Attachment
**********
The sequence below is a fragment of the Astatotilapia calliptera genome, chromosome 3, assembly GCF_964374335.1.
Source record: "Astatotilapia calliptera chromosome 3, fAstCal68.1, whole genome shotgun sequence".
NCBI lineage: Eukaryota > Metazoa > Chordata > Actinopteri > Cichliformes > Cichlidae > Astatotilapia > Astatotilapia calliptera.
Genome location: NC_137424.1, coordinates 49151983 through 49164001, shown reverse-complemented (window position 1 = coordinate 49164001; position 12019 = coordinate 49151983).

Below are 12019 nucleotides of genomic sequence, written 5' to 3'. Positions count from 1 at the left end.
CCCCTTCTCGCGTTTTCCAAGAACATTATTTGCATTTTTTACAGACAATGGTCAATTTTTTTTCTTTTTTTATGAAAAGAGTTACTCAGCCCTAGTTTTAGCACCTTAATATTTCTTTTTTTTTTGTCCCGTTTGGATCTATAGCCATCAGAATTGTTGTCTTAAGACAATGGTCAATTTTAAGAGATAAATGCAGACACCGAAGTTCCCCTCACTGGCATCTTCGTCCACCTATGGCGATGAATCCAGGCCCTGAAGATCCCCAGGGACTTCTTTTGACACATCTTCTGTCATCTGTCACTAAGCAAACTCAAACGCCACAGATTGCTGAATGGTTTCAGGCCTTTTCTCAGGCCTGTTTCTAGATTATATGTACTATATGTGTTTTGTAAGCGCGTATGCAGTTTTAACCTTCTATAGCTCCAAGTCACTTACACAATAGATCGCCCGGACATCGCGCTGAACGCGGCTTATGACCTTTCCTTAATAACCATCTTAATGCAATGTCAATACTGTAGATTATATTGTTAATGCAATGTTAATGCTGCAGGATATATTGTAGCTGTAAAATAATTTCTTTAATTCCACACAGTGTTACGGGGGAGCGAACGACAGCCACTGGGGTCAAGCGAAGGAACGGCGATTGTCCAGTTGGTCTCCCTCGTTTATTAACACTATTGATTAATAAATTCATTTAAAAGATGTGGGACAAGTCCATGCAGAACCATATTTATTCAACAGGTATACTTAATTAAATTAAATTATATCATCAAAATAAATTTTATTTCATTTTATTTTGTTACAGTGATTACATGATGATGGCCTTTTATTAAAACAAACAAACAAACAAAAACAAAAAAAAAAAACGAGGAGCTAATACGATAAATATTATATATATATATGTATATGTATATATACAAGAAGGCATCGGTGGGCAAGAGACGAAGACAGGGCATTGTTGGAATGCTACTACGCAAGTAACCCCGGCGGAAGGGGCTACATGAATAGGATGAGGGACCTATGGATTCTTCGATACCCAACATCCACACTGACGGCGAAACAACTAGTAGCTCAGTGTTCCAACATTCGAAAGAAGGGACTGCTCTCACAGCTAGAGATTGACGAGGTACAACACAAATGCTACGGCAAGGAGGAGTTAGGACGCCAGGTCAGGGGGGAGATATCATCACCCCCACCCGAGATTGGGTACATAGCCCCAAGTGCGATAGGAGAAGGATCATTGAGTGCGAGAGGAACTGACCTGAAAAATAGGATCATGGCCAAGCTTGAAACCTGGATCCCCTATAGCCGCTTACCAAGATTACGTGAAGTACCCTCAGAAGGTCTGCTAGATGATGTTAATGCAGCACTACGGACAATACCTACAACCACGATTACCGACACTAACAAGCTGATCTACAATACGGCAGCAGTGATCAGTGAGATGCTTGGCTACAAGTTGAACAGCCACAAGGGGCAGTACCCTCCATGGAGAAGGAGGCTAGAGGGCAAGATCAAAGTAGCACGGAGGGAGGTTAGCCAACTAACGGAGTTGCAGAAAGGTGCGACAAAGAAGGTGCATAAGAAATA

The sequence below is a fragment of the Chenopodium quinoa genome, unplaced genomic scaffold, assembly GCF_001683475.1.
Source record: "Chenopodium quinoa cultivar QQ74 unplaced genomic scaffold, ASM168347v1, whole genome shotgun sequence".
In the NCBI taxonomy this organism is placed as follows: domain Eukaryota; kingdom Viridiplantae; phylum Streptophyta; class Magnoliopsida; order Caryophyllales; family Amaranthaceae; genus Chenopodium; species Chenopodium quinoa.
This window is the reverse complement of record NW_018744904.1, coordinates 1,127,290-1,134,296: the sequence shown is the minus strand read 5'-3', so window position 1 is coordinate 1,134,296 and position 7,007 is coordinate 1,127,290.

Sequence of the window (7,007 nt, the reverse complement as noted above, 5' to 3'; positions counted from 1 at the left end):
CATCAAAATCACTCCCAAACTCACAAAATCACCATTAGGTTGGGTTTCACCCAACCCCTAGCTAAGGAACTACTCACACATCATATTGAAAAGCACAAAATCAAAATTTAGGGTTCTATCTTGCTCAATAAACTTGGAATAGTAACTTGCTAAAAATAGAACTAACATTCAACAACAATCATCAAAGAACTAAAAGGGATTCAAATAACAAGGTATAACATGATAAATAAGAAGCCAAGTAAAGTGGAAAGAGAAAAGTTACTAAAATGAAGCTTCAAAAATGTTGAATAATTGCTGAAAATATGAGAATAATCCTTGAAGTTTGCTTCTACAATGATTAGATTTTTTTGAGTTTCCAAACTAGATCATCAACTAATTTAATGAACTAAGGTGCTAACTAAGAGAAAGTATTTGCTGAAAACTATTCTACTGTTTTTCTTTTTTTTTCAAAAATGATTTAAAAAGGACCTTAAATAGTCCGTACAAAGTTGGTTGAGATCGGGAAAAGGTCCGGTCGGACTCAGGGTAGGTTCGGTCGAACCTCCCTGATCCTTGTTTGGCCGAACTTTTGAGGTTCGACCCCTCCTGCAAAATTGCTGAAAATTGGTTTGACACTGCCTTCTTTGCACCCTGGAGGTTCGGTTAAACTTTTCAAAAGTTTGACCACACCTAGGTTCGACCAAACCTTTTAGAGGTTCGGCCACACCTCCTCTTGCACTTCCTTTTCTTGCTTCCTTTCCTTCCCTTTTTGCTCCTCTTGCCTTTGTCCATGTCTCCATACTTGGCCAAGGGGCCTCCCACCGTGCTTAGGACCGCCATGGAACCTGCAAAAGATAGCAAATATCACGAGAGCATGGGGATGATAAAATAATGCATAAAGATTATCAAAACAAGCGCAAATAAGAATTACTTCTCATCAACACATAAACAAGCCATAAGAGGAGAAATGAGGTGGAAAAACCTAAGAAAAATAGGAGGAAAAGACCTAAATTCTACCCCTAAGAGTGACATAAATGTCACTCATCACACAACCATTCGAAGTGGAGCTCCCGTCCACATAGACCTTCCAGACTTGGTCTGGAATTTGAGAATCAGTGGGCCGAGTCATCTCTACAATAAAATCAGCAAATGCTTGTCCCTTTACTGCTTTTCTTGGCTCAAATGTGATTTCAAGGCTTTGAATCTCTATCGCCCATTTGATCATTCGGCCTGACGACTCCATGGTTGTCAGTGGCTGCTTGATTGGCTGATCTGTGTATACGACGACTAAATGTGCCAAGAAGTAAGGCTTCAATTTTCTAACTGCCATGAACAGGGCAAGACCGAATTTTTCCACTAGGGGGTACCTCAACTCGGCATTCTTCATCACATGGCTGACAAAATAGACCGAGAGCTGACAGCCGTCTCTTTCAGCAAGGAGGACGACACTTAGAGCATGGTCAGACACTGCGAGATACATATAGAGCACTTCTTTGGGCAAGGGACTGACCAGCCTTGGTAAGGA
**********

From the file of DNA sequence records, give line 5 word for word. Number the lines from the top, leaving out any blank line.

Below are 12019 nucleotides of genomic sequence, written 5' to 3'. Positions count from 1 at the left end.